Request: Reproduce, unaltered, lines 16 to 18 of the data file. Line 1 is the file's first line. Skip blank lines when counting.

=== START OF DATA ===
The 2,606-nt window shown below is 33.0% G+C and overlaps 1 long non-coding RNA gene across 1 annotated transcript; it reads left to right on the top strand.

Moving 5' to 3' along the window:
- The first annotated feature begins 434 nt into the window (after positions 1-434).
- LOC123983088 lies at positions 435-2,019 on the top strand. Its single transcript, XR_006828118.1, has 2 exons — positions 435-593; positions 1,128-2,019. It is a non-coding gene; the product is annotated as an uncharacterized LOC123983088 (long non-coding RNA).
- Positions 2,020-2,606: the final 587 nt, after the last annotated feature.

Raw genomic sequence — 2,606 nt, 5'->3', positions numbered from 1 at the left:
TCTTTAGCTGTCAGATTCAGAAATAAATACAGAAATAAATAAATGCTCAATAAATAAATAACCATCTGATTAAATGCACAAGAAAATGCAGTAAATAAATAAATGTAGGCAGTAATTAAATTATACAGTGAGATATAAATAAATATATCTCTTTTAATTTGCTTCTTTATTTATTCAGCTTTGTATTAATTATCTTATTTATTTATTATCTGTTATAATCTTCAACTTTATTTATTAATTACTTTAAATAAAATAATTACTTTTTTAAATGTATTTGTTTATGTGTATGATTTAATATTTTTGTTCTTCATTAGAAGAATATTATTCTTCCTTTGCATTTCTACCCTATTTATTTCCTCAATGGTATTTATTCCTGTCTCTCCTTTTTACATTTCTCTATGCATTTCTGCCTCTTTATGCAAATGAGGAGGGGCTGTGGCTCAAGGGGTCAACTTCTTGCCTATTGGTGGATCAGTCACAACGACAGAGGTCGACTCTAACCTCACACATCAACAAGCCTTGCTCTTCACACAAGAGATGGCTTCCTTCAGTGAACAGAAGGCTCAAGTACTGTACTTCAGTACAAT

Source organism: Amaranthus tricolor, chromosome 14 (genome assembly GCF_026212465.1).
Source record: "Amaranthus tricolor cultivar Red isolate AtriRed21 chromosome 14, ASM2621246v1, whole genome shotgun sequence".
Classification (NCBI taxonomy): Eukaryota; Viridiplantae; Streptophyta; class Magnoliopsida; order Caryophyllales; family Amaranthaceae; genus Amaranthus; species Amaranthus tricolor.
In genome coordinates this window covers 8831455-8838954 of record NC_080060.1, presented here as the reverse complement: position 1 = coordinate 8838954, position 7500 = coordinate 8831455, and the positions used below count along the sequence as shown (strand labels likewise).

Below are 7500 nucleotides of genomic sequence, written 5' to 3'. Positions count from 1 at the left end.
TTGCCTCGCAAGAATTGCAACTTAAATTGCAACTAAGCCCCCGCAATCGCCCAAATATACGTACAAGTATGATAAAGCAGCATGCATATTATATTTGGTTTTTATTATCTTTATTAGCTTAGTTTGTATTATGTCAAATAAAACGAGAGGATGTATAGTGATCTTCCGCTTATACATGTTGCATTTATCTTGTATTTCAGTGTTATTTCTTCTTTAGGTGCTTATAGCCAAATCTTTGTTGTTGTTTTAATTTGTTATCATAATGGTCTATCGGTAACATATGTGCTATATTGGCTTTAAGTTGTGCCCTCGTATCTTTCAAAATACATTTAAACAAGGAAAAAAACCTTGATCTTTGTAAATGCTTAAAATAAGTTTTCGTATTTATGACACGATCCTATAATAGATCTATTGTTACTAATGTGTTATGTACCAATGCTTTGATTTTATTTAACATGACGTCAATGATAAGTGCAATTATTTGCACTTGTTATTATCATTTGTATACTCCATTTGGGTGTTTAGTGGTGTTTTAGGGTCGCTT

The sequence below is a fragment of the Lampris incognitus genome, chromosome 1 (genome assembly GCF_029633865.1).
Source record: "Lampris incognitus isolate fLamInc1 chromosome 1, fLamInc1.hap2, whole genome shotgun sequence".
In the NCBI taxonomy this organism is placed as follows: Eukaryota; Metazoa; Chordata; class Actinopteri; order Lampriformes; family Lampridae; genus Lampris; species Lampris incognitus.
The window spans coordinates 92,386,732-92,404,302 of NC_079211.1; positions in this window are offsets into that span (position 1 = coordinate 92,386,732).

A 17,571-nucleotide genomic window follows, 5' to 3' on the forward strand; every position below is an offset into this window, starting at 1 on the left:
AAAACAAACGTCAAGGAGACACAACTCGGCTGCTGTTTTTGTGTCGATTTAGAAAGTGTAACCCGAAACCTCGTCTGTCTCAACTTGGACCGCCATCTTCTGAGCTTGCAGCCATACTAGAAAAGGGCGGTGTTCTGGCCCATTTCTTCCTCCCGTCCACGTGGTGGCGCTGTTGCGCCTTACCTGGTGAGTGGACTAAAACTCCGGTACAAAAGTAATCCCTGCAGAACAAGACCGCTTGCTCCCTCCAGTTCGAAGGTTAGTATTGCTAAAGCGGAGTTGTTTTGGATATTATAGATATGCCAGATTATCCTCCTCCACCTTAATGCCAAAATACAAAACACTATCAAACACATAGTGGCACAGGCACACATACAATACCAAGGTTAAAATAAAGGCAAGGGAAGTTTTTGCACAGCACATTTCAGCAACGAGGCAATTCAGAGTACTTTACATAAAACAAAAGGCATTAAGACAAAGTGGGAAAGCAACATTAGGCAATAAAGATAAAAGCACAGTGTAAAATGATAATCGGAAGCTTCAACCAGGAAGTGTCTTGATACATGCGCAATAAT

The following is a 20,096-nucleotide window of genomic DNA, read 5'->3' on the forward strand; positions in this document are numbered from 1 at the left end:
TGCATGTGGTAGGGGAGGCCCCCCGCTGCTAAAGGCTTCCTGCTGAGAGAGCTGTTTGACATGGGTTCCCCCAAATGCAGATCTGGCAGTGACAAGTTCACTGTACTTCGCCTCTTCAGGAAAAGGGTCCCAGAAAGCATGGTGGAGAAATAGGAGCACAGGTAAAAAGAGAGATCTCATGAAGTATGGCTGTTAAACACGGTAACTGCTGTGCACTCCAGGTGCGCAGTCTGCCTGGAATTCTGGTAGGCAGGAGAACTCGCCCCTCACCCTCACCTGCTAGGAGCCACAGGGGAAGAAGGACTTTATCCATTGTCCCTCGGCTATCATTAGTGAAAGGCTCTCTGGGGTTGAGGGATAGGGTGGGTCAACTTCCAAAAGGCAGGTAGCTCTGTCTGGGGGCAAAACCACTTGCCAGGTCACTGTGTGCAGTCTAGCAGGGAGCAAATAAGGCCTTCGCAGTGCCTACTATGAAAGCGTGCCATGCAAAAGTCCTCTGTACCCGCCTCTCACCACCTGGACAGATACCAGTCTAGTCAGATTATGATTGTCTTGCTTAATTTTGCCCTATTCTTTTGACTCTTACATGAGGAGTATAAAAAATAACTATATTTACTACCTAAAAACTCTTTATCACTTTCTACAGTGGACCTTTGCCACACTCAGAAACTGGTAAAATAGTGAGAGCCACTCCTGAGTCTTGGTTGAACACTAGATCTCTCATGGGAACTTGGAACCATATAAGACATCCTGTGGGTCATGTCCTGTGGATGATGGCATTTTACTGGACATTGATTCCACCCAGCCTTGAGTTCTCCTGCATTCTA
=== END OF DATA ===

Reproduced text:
In the NCBI taxonomy this organism is placed as follows: Eukaryota; Metazoa; Chordata; class Actinopteri; order Lampriformes; family Lampridae; genus Lampris; species Lampris incognitus.
The window spans coordinates 92,386,732-92,404,302 of NC_079211.1; positions in this window are offsets into that span (position 1 = coordinate 92,386,732).

A 17,571-nucleotide genomic window follows, 5' to 3' on the forward strand; every position below is an offset into this window, starting at 1 on the left: